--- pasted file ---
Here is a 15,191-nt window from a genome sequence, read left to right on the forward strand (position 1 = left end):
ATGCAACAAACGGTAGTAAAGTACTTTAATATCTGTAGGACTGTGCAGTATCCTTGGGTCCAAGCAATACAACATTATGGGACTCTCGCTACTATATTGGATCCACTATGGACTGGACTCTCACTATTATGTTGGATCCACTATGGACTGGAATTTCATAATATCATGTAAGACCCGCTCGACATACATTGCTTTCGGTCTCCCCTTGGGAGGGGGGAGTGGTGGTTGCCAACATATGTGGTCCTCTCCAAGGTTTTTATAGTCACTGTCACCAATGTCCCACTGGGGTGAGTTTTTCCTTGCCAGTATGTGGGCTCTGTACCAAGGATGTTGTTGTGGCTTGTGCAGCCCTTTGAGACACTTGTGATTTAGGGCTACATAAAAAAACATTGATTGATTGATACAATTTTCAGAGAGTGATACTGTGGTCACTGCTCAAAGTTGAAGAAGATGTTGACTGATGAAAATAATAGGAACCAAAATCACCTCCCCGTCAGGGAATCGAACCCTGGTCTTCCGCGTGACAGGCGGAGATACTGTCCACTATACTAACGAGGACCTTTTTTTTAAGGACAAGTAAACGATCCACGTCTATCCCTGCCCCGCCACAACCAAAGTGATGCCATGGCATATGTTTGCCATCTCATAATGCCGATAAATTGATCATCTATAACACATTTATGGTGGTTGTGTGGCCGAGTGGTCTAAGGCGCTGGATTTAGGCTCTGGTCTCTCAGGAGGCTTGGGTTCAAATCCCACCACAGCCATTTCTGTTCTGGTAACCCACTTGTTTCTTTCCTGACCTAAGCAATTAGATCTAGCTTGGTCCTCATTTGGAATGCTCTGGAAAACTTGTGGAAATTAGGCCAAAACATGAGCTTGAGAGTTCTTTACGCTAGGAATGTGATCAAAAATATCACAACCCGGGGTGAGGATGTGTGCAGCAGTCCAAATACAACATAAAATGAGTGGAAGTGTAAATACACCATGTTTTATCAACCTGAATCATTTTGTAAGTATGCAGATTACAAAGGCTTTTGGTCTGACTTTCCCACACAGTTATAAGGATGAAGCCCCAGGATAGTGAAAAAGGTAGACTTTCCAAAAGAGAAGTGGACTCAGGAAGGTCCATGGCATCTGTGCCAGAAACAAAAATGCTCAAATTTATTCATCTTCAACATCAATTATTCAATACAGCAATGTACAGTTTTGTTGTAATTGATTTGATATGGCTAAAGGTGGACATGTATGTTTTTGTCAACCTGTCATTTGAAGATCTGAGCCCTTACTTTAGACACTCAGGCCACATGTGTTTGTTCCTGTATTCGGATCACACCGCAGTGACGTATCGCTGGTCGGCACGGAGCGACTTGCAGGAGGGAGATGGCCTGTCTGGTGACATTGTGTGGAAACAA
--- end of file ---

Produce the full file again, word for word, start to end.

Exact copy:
Here is a 15,191-nt window from a genome sequence, read left to right on the forward strand (position 1 = left end):
ATGCAACAAACGGTAGTAAAGTACTTTAATATCTGTAGGACTGTGCAGTATCCTTGGGTCCAAGCAATACAACATTATGGGACTCTCGCTACTATATTGGATCCACTATGGACTGGACTCTCACTATTATGTTGGATCCACTATGGACTGGAATTTCATAATATCATGTAAGACCCGCTCGACATACATTGCTTTCGGTCTCCCCTTGGGAGGGGGGAGTGGTGGTTGCCAACATATGTGGTCCTCTCCAAGGTTTTTATAGTCACTGTCACCAATGTCCCACTGGGGTGAGTTTTTCCTTGCCAGTATGTGGGCTCTGTACCAAGGATGTTGTTGTGGCTTGTGCAGCCCTTTGAGACACTTGTGATTTAGGGCTACATAAAAAAACATTGATTGATTGATACAATTTTCAGAGAGTGATACTGTGGTCACTGCTCAAAGTTGAAGAAGATGTTGACTGATGAAAATAATAGGAACCAAAATCACCTCCCCGTCAGGGAATCGAACCCTGGTCTTCCGCGTGACAGGCGGAGATACTGTCCACTATACTAACGAGGACCTTTTTTTTAAGGACAAGTAAACGATCCACGTCTATCCCTGCCCCGCCACAACCAAAGTGATGCCATGGCATATGTTTGCCATCTCATAATGCCGATAAATTGATCATCTATAACACATTTATGGTGGTTGTGTGGCCGAGTGGTCTAAGGCGCTGGATTTAGGCTCTGGTCTCTCAGGAGGCTTGGGTTCAAATCCCACCACAGCCATTTCTGTTCTGGTAACCCACTTGTTTCTTTCCTGACCTAAGCAATTAGATCTAGCTTGGTCCTCATTTGGAATGCTCTGGAAAACTTGTGGAAATTAGGCCAAAACATGAGCTTGAGAGTTCTTTACGCTAGGAATGTGATCAAAAATATCACAACCCGGGGTGAGGATGTGTGCAGCAGTCCAAATACAACATAAAATGAGTGGAAGTGTAAATACACCATGTTTTATCAACCTGAATCATTTTGTAAGTATGCAGATTACAAAGGCTTTTGGTCTGACTTTCCCACACAGTTATAAGGATGAAGCCCCAGGATAGTGAAAAAGGTAGACTTTCCAAAAGAGAAGTGGACTCAGGAAGGTCCATGGCATCTGTGCCAGAAACAAAAATGCTCAAATTTATTCATCTTCAACATCAATTATTCAATACAGCAATGTACAGTTTTGTTGTAATTGATTTGATATGGCTAAAGGTGGACATGTATGTTTTTGTCAACCTGTCATTTGAAGATCTGAGCCCTTACTTTAGACACTCAGGCCACATGTGTTTGTTCCTGTATTCGGATCACACCGCAGTGACGTATCGCTGGTCGGCACGGAGCGACTTGCAGGAGGGAGATGGCCTGTCTGGTGACATTGTGTGGAAACAA